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Bruce has excluded medicine from this informative and well-written book because "Medical science in this period cannot be easily separated from medical intuition and skill." However, the medical reader will find much of interest (including some physician profiles) and much that may stimulate further investigation of some nonmedical areas.
Why select the period from 1846 to 1876? The first year saw the formation of the Smithsonian Institution and the Yale Scientific School, as well as the arrival of Louis Agassiz; the last contained the founding of the American Chemical Society and the Johns Hopkins University, as well as the publication of J. Willard Gibbs' book, On the Equilibrium of Heterogeneous Substances, a fundamental work for several sciences not only in the 19th century but also in the 20th. Technology also made major advances in each of these years. This 30-year period, however, was not rigid, and Bruce also deals with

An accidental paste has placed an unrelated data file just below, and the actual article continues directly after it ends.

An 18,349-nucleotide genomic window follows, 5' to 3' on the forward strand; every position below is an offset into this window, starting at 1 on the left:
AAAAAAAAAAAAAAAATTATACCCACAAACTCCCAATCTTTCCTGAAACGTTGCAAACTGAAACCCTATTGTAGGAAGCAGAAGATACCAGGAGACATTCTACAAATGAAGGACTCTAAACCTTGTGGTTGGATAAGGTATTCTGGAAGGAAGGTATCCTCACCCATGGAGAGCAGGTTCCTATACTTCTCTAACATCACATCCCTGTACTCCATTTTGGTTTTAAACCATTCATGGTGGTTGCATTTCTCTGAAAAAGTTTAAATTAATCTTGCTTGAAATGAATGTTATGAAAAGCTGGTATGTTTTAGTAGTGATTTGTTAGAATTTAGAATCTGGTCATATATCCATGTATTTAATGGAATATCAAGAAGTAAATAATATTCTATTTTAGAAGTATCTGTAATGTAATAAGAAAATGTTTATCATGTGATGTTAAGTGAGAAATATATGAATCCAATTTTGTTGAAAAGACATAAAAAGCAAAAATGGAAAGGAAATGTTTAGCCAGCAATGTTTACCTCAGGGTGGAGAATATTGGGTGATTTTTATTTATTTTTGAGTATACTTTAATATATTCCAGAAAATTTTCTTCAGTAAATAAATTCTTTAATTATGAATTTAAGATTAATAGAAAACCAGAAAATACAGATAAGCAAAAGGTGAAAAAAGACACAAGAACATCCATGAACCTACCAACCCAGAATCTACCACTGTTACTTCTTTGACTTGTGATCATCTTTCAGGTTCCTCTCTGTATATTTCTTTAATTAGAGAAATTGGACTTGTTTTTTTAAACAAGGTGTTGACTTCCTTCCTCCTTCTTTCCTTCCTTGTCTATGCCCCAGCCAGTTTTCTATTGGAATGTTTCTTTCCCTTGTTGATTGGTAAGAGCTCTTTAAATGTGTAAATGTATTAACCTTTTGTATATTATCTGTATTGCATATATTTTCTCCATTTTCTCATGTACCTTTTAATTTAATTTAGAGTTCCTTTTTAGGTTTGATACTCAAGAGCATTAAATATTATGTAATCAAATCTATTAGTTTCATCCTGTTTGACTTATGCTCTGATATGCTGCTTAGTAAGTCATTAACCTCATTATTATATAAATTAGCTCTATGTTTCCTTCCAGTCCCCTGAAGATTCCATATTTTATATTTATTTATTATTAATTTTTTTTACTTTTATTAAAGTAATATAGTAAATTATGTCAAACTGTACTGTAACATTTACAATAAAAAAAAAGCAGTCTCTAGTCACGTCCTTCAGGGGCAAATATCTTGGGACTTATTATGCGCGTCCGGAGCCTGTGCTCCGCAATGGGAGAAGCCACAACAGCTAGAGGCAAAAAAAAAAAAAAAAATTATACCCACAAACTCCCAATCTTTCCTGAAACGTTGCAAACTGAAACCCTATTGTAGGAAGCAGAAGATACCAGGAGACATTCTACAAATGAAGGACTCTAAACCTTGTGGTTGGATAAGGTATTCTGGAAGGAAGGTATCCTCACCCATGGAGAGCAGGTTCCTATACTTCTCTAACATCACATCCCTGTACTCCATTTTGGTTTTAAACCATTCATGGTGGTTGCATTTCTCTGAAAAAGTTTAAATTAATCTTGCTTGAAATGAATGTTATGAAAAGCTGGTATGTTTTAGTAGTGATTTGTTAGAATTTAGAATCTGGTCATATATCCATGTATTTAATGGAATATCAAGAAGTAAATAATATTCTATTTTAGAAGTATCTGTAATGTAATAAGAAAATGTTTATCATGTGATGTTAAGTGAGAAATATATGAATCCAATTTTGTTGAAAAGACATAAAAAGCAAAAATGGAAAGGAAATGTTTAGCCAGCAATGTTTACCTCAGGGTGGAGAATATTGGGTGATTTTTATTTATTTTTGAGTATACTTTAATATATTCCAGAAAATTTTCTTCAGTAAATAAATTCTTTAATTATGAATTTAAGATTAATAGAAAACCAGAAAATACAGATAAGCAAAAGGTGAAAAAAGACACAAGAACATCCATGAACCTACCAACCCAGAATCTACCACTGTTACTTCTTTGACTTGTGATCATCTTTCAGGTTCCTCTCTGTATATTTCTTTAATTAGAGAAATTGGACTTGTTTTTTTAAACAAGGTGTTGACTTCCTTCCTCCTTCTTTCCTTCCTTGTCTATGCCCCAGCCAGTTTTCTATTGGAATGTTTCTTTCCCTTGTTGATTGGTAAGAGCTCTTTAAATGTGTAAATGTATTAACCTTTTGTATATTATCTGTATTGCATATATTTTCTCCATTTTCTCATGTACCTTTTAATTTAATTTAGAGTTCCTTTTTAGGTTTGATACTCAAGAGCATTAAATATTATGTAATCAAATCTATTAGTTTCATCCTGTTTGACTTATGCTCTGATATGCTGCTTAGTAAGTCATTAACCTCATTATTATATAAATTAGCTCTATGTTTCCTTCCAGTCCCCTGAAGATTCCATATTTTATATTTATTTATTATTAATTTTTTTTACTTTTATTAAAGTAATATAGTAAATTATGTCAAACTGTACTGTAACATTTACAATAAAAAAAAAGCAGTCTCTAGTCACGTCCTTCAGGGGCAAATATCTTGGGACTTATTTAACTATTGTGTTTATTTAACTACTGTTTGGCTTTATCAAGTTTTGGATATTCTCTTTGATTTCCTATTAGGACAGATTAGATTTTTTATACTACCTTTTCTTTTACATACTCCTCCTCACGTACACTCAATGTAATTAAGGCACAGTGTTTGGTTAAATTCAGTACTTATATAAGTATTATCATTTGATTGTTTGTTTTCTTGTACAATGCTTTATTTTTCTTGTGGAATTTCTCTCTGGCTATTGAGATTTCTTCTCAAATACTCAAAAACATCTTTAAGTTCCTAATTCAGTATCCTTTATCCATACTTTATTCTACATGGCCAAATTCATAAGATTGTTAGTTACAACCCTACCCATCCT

William K. Beatty. The Launching of Modern American Science 1846-1876. JAMA. 1988;260(24):3676–3677. doi:10.1001/jama.1988.03410240146053
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